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Chamber investigations of secondary organic aerosol formation


Cocker, David Rea (2001) Chamber investigations of secondary organic aerosol formation. Dissertation (Ph.D.), California Institute of Technology. doi:10.7907/22w2-vk68.


Hydrocarbons in the atmosphere undergo oxidation that can lead to the formation of semi-volatile products. These products undergo gas-to-particle conversion to form secondary organic aerosol (SOA). Reaction chambers provide a controlled environment which gas-to-particle conversion is investigated. First, an extensive investigation into the aerosol forming potential of 14 biogenic hydrocarbons is reported. Traditionally, chamber experiments have been performed at relative humidity levels such that the aerosol investigated is water-free. However, atmospheric conditions are typically such that ambient aerosol contains water. A new facility to improve measurement of SOA formation under humid conditions is described. A comprehensive study on how the presence of water affects gas-to-particle partitioning in the alpha-pinene ozonolysis and m-xylene and mesitylene photooxidation systems is reported. The diurnal trends in the hygroscopic nature of Pasadena, CA, aerosol is reported for late summer, 1999. Presented are additional investigations into the identification of products resulting from ozonolysis of alpha-pinene, beta-pinene, sabinene, Delta^3-carene, and cyclohexene. A field campaign to identify similar monoterpene oxidation products in a forest environment is presented. Finally, an estimate of the global aerosol burden from biogenic hydrocarbons is provided.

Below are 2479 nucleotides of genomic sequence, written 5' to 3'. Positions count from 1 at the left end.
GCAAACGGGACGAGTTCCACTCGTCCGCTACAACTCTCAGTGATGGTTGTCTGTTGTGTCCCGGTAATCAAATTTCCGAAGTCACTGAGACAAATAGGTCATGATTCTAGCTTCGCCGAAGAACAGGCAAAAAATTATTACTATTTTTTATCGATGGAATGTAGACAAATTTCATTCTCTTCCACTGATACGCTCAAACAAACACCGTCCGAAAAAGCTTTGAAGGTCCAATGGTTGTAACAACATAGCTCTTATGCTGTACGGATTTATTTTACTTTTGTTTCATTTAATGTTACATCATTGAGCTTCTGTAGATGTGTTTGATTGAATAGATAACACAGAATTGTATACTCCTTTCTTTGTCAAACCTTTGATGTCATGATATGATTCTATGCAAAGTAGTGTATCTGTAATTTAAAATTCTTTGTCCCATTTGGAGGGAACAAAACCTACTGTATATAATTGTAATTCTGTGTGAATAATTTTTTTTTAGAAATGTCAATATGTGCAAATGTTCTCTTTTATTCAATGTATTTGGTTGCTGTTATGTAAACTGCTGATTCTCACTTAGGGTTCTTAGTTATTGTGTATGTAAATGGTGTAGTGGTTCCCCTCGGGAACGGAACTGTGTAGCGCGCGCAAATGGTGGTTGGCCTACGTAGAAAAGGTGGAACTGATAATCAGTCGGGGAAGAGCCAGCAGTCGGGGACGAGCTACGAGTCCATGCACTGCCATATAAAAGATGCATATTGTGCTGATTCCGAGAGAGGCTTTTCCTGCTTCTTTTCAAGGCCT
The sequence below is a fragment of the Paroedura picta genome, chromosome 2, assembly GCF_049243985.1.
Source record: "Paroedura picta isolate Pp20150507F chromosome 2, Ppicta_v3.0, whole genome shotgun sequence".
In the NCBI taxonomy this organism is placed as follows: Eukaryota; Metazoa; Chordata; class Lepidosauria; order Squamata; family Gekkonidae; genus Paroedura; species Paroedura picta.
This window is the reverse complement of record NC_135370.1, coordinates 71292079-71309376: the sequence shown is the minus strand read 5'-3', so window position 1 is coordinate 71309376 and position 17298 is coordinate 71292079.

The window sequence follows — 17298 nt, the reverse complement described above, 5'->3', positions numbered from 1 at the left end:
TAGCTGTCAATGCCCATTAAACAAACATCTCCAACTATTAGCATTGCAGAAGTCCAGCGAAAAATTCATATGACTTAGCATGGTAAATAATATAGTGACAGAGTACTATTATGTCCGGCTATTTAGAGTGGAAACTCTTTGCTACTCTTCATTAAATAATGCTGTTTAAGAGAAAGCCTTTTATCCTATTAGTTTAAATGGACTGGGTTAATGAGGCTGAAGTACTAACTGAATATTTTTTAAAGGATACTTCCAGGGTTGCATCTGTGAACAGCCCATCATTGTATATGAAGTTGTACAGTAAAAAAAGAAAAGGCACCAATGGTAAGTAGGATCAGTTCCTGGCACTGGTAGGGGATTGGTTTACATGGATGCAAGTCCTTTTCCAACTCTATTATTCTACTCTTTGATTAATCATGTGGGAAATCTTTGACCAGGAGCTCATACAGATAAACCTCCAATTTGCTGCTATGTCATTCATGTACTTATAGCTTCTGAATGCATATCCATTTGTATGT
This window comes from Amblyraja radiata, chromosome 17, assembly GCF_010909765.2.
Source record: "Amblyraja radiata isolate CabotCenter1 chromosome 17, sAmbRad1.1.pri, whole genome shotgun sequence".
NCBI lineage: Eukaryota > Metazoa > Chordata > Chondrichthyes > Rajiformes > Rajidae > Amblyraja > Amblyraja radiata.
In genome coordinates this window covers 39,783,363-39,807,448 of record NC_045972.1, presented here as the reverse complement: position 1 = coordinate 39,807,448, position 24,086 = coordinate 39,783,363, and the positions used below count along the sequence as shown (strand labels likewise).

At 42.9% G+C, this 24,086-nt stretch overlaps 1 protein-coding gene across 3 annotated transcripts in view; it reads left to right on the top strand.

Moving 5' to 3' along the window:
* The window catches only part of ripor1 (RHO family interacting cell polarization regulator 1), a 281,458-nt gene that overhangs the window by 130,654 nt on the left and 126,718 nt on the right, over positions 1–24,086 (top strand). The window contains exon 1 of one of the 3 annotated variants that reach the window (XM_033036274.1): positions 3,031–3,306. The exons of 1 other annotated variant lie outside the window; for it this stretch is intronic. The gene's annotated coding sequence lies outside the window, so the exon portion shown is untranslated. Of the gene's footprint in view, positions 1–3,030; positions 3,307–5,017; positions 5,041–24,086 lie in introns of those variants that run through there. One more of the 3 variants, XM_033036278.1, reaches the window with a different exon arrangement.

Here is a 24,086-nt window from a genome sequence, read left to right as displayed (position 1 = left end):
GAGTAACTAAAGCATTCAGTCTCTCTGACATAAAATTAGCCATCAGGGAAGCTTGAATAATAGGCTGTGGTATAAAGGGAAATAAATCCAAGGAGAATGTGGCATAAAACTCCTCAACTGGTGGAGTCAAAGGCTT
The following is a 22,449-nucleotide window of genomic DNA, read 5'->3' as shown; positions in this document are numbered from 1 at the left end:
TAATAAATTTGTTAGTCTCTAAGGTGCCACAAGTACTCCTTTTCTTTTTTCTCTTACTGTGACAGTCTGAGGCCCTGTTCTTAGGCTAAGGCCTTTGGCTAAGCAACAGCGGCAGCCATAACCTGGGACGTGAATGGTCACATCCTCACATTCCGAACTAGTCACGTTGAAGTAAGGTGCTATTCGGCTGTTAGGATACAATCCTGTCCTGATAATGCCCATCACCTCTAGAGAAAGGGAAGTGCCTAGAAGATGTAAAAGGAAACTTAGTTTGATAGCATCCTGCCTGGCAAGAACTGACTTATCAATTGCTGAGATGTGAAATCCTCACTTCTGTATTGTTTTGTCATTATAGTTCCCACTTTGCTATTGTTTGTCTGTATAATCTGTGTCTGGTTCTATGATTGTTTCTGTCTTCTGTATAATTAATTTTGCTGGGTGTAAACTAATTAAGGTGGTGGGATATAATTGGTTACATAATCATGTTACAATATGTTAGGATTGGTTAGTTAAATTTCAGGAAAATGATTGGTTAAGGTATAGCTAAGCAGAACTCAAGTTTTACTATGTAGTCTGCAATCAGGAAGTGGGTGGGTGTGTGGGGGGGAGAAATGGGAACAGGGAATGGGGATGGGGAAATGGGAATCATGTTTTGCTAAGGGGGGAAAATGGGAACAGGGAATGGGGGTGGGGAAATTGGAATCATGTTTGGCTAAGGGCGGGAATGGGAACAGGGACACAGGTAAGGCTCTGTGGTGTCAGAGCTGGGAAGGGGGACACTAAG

Item Type:Thesis (Dissertation (Ph.D.))
Degree Grantor:California Institute of Technology
Division:Engineering and Applied Science
Major Option:Environmental Science and Engineering
Thesis Availability:Public (worldwide access)
Research Advisor(s):
  • Seinfeld, John H. (advisor)
  • Flagan, Richard C. (advisor)
Thesis Committee:
  • Unknown, Unknown
Defense Date:27 November 2000
Record Number:CaltechETD:etd-01232007-072920
Persistent URL:
Cocker, David Rea0000-0002-0586-0769
Default Usage Policy:No commercial reproduction, distribution, display or performance rights in this work are provided.
ID Code:294
Deposited By: Imported from ETD-db
Deposited On:23 Jan 2007
Last Modified:16 Apr 2021 23:12

Thesis Files

PDF (Cocker_dr_2001.pdf) - Final Version
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